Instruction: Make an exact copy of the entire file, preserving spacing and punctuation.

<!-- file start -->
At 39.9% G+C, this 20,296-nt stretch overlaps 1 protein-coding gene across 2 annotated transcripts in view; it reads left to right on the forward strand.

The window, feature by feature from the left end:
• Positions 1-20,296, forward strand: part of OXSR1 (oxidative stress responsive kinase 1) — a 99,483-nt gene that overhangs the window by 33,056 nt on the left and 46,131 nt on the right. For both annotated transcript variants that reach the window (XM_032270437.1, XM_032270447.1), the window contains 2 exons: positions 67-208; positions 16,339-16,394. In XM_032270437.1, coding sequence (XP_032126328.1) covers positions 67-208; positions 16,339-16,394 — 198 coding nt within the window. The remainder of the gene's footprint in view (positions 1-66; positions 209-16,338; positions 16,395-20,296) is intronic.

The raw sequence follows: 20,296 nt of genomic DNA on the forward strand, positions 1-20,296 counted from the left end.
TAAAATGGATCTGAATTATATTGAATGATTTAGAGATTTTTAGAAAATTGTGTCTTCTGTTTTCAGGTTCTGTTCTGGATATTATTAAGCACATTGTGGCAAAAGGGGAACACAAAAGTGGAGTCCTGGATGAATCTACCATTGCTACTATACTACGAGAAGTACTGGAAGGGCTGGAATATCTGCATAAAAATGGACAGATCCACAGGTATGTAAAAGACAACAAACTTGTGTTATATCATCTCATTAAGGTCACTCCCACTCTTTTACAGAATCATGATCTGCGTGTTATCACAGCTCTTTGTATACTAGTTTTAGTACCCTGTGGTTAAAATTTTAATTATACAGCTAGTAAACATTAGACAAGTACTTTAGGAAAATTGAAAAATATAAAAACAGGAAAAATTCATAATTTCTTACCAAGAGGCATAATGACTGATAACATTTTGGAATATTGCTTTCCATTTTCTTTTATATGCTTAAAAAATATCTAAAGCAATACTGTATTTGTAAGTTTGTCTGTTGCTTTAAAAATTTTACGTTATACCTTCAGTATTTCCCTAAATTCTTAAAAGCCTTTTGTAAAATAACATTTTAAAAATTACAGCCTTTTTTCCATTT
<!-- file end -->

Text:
At 39.9% G+C, this 20,296-nt stretch overlaps 1 protein-coding gene across 2 annotated transcripts in view; it reads left to right on the forward strand.

The window, feature by feature from the left end:
• Positions 1-20,296, forward strand: part of OXSR1 (oxidative stress responsive kinase 1) — a 99,483-nt gene that overhangs the window by 33,056 nt on the left and 46,131 nt on the right. For both annotated transcript variants that reach the window (XM_032270437.1, XM_032270447.1), the window contains 2 exons: positions 67-208; positions 16,339-16,394. In XM_032270437.1, coding sequence (XP_032126328.1) covers positions 67-208; positions 16,339-16,394 — 198 coding nt within the window. The remainder of the gene's footprint in view (positions 1-66; positions 209-16,338; positions 16,395-20,296) is intronic.

The raw sequence follows: 20,296 nt of genomic DNA on the forward strand, positions 1-20,296 counted from the left end.
TAAAATGGATCTGAATTATATTGAATGATTTAGAGATTTTTAGAAAATTGTGTCTTCTGTTTTCAGGTTCTGTTCTGGATATTATTAAGCACATTGTGGCAAAAGGGGAACACAAAAGTGGAGTCCTGGATGAATCTACCATTGCTACTATACTACGAGAAGTACTGGAAGGGCTGGAATATCTGCATAAAAATGGACAGATCCACAGGTATGTAAAAGACAACAAACTTGTGTTATATCATCTCATTAAGGTCACTCCCACTCTTTTACAGAATCATGATCTGCGTGTTATCACAGCTCTTTGTATACTAGTTTTAGTACCCTGTGGTTAAAATTTTAATTATACAGCTAGTAAACATTAGACAAGTACTTTAGGAAAATTGAAAAATATAAAAACAGGAAAAATTCATAATTTCTTACCAAGAGGCATAATGACTGATAACATTTTGGAATATTGCTTTCCATTTTCTTTTATATGCTTAAAAAATATCTAAAGCAATACTGTATTTGTAAGTTTGTCTGTTGCTTTAAAAATTTTACGTTATACCTTCAGTATTTCCCTAAATTCTTAAAAGCCTTTTGTAAAATAACATTTTAAAAATTACAGCCTTTTTTCCATTT